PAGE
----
Due to the race not starting until 2 o’clock we had a fair bit of time to kill. I’ve never been that great with hanging around before races but it’s much better when you have someone there with you so you’re not just thinking about the race constantly. It can be tiring thinking about all of the various outcomes and things that can go right or wrong. We found a nice little coffee shop and just chilled in there for a couple of hours. Normally before races I don’t eat a lot, maybe just some cereal, but due to the late start I had a tuna baguette. In an interview last year, around the London Marathon time when Jo Pavey joined Adidas, she said she wakes up really early the morning of a race and has a tuna sandwich. I thought if it works for her I’ll give that a go ha. Suitably fuelled up my sister and I wandered around Cardiff for a bit before heading to the bag drop. 

I carried out the normal pre-race procedure of warm clothes off, race kit on, race number pinned on. With the weather taking a turn for the worse (typical as the weather was ok all morning when we would normally be racing) I poncho’d up and headed for the start line. 

 I ran up and down the start pen a couple of times; my legs were feeling good due to the week-long taper. The elite women sped off and then it was just a short wait until start time. It was cool to see the elite runners coming out of the castle and onto the line. After the contenders had been introduced we were off. I was approximately 100 metres back from Mo and co on the start, therefore there was a bit of a delay crossing the line due to the slight pile up caused by Kamworor tripping on the line. Once across the line the pack spread out pretty quickly, it was always going to be a competitive field being the World Half Championships. I quickly settled into the pace I needed to run to achieve the sub 1:15 half. There was a large group of runners on this pace to begin with.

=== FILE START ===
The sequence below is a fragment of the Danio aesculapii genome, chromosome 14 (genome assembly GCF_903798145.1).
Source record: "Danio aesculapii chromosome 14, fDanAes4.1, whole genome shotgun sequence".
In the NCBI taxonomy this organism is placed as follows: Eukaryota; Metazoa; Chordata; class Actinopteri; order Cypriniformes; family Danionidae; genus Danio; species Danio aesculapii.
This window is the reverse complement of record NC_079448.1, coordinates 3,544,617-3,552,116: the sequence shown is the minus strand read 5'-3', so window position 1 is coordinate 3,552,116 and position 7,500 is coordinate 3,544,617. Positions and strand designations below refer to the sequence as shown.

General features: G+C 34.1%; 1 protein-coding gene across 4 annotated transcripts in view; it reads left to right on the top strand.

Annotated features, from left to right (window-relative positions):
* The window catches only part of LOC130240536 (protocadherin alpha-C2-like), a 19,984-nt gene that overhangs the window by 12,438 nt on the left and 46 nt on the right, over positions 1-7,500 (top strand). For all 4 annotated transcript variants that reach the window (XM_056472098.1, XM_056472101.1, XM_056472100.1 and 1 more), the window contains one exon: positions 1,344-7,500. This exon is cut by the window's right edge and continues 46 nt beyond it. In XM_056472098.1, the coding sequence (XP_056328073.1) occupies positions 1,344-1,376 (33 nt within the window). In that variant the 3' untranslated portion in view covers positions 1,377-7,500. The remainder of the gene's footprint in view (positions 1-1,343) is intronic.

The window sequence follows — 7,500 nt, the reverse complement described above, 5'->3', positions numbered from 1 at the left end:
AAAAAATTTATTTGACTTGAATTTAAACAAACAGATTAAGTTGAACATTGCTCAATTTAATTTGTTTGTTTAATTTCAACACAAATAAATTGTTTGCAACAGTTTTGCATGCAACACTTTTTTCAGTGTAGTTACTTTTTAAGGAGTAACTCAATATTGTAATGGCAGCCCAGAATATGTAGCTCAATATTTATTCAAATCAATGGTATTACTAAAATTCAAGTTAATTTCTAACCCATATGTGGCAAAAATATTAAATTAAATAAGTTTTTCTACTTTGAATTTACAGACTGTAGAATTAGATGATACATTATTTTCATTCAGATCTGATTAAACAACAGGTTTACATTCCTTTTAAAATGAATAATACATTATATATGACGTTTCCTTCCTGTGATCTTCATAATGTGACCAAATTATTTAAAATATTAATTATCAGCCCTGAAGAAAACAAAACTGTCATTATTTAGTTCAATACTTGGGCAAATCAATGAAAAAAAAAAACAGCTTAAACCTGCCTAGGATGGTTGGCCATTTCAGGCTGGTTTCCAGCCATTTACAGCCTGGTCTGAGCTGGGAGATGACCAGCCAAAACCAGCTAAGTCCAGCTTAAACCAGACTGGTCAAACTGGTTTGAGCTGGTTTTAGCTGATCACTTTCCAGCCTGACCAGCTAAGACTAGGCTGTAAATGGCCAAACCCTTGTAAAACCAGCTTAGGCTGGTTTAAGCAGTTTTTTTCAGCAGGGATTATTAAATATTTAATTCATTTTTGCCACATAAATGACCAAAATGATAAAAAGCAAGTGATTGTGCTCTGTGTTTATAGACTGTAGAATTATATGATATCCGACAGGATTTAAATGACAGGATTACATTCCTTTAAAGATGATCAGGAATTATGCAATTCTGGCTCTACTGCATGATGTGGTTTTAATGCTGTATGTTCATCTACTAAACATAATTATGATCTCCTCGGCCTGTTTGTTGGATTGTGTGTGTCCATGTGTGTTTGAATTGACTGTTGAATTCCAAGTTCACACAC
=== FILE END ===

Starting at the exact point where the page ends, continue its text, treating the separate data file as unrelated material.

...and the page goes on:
I knew that I had to run on average 3:33 min/km. I went out a little quicker than required but wanted to bank a decent amount of time so that I wouldn’t be sprinting for the line to finish in the 74s. I’d done a little bit of course research and knew that there were a couple small hills; this is another reason I wanted to do a few kilometres at quicker than 3:33 min/km. The first hill was around the 5k point, still feeling good and on pace I overtook a fair few runners. I carried on at closer to 3:25 min/km for a few kilometres and went through 10k in 35 something. The first 10k was good, the weather was cold (probably not used to racing in a vest and split shorts! Ha) and the wind wasn’t too noticeable. It had rained briefly when we were on the start line but up until about 11k it was relatively dry. This soon changed dramatically, it started tipping it down. Despite the rain the crowds were out in force and the atmosphere was awesome.